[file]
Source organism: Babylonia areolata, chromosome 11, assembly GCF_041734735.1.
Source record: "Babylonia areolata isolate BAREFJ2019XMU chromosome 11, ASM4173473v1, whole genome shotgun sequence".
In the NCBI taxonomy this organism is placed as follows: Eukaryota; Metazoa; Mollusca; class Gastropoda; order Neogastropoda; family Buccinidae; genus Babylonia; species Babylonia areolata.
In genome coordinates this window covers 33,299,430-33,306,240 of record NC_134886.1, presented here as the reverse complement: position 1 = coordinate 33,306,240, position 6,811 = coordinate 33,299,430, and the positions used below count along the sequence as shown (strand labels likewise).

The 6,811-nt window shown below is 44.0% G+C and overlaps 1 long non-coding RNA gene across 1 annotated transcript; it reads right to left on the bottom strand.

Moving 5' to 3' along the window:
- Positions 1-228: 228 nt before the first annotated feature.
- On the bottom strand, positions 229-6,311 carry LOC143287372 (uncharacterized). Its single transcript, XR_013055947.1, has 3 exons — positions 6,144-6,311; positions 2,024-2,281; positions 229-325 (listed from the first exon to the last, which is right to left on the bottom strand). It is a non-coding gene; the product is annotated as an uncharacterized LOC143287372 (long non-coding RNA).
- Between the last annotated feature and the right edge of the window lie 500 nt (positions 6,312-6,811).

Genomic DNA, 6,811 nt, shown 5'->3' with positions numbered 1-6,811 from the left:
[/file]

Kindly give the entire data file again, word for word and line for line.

Source organism: Babylonia areolata, chromosome 11, assembly GCF_041734735.1.
Source record: "Babylonia areolata isolate BAREFJ2019XMU chromosome 11, ASM4173473v1, whole genome shotgun sequence".
In the NCBI taxonomy this organism is placed as follows: Eukaryota; Metazoa; Mollusca; class Gastropoda; order Neogastropoda; family Buccinidae; genus Babylonia; species Babylonia areolata.
In genome coordinates this window covers 33,299,430-33,306,240 of record NC_134886.1, presented here as the reverse complement: position 1 = coordinate 33,306,240, position 6,811 = coordinate 33,299,430, and the positions used below count along the sequence as shown (strand labels likewise).

The 6,811-nt window shown below is 44.0% G+C and overlaps 1 long non-coding RNA gene across 1 annotated transcript; it reads right to left on the bottom strand.

Moving 5' to 3' along the window:
- Positions 1-228: 228 nt before the first annotated feature.
- On the bottom strand, positions 229-6,311 carry LOC143287372 (uncharacterized). Its single transcript, XR_013055947.1, has 3 exons — positions 6,144-6,311; positions 2,024-2,281; positions 229-325 (listed from the first exon to the last, which is right to left on the bottom strand). It is a non-coding gene; the product is annotated as an uncharacterized LOC143287372 (long non-coding RNA).
- Between the last annotated feature and the right edge of the window lie 500 nt (positions 6,312-6,811).

Genomic DNA, 6,811 nt, shown 5'->3' with positions numbered 1-6,811 from the left: